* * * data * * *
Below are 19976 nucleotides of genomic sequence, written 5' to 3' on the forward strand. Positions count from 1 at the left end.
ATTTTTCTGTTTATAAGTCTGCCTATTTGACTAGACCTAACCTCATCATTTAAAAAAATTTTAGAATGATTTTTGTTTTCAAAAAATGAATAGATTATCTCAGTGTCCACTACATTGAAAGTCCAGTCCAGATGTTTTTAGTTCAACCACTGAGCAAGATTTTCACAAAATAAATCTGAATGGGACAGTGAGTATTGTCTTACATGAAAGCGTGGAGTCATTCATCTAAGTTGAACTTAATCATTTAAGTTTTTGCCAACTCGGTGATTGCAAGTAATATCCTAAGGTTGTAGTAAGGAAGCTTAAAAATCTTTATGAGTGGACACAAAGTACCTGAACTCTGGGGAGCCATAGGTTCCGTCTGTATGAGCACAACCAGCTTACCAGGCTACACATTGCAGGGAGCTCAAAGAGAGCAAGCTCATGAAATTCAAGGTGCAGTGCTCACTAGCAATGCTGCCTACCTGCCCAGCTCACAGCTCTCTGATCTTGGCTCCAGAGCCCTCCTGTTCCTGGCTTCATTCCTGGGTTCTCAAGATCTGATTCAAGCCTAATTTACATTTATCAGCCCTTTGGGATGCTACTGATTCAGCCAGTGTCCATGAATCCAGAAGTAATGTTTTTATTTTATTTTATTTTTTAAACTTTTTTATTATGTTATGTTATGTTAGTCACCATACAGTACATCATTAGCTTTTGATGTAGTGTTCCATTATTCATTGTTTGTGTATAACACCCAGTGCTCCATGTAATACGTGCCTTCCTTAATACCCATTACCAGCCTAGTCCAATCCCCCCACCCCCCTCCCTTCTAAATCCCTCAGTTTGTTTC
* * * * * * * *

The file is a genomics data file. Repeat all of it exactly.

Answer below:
Below are 19976 nucleotides of genomic sequence, written 5' to 3' on the forward strand. Positions count from 1 at the left end.
ATTTTTCTGTTTATAAGTCTGCCTATTTGACTAGACCTAACCTCATCATTTAAAAAAATTTTAGAATGATTTTTGTTTTCAAAAAATGAATAGATTATCTCAGTGTCCACTACATTGAAAGTCCAGTCCAGATGTTTTTAGTTCAACCACTGAGCAAGATTTTCACAAAATAAATCTGAATGGGACAGTGAGTATTGTCTTACATGAAAGCGTGGAGTCATTCATCTAAGTTGAACTTAATCATTTAAGTTTTTGCCAACTCGGTGATTGCAAGTAATATCCTAAGGTTGTAGTAAGGAAGCTTAAAAATCTTTATGAGTGGACACAAAGTACCTGAACTCTGGGGAGCCATAGGTTCCGTCTGTATGAGCACAACCAGCTTACCAGGCTACACATTGCAGGGAGCTCAAAGAGAGCAAGCTCATGAAATTCAAGGTGCAGTGCTCACTAGCAATGCTGCCTACCTGCCCAGCTCACAGCTCTCTGATCTTGGCTCCAGAGCCCTCCTGTTCCTGGCTTCATTCCTGGGTTCTCAAGATCTGATTCAAGCCTAATTTACATTTATCAGCCCTTTGGGATGCTACTGATTCAGCCAGTGTCCATGAATCCAGAAGTAATGTTTTTATTTTATTTTATTTTTTAAACTTTTTTATTATGTTATGTTATGTTAGTCACCATACAGTACATCATTAGCTTTTGATGTAGTGTTCCATTATTCATTGTTTGTGTATAACACCCAGTGCTCCATGTAATACGTGCCTTCCTTAATACCCATTACCAGCCTAGTCCAATCCCCCCACCCCCCTCCCTTCTAAATCCCTCAGTTTGTTTC